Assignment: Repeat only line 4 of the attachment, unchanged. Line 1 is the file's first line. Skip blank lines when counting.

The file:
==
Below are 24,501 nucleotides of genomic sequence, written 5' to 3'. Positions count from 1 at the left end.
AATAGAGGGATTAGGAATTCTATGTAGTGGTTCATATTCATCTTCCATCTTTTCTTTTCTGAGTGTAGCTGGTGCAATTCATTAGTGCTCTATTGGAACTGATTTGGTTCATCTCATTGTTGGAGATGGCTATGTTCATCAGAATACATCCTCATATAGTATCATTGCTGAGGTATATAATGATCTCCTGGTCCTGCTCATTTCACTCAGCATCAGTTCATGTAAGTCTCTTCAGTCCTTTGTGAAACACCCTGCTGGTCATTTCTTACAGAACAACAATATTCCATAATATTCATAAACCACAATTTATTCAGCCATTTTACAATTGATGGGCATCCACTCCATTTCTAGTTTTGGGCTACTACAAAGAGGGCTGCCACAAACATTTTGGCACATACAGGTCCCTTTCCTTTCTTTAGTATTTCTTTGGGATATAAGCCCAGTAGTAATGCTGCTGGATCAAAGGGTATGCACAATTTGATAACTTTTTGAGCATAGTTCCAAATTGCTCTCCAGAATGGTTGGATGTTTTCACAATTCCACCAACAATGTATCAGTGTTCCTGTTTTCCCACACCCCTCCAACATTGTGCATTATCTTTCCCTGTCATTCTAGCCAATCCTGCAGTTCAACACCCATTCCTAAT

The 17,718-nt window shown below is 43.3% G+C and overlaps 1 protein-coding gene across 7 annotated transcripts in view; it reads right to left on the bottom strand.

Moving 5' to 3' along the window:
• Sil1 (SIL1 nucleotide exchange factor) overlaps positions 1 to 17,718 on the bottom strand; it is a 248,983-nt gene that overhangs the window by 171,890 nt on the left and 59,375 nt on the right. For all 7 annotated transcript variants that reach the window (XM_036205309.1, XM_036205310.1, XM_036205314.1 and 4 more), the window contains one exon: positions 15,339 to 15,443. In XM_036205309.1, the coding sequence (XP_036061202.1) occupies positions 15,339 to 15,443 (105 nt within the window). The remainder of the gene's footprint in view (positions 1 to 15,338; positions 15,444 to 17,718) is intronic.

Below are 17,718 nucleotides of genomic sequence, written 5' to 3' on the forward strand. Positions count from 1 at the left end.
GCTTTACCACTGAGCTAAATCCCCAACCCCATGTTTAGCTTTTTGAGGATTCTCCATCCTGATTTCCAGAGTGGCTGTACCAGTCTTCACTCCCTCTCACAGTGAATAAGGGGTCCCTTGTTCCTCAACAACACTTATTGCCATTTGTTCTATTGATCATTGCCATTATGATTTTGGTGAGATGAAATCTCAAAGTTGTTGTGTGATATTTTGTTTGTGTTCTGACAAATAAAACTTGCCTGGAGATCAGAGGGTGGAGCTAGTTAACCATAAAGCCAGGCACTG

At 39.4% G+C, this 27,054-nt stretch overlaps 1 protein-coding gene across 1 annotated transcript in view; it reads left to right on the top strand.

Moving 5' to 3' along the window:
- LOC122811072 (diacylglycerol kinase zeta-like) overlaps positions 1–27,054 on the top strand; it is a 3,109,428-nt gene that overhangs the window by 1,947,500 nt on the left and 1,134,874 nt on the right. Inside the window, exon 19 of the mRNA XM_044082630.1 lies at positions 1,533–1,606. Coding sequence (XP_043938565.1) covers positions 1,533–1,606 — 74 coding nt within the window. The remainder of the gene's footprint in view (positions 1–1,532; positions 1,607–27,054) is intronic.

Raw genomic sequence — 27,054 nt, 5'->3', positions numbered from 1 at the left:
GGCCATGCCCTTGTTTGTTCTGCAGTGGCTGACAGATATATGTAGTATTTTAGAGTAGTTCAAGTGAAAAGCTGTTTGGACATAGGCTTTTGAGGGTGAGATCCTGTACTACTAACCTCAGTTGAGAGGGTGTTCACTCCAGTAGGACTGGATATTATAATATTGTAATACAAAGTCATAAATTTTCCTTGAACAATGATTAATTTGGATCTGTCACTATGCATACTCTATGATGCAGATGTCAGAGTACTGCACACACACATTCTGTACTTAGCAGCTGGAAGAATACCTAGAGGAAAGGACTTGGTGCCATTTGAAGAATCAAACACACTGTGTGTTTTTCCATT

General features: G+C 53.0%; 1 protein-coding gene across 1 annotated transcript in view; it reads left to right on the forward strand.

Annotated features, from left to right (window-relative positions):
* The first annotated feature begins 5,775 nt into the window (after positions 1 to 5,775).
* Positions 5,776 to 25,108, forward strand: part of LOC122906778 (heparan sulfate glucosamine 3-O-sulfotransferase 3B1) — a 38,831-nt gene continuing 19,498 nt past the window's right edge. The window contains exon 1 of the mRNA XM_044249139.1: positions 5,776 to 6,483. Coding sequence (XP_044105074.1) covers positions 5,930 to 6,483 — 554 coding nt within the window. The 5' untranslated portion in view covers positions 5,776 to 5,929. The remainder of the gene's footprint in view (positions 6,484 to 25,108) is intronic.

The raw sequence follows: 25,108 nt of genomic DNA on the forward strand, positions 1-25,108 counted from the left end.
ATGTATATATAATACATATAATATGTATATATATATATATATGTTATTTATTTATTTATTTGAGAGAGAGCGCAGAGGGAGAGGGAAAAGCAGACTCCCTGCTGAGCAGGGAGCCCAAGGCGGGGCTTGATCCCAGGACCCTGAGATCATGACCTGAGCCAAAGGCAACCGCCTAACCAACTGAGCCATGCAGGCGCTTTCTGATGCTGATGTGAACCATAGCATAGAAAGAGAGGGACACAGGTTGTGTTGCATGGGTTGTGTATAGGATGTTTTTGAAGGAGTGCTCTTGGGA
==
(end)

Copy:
Moving 5' to 3' along the window: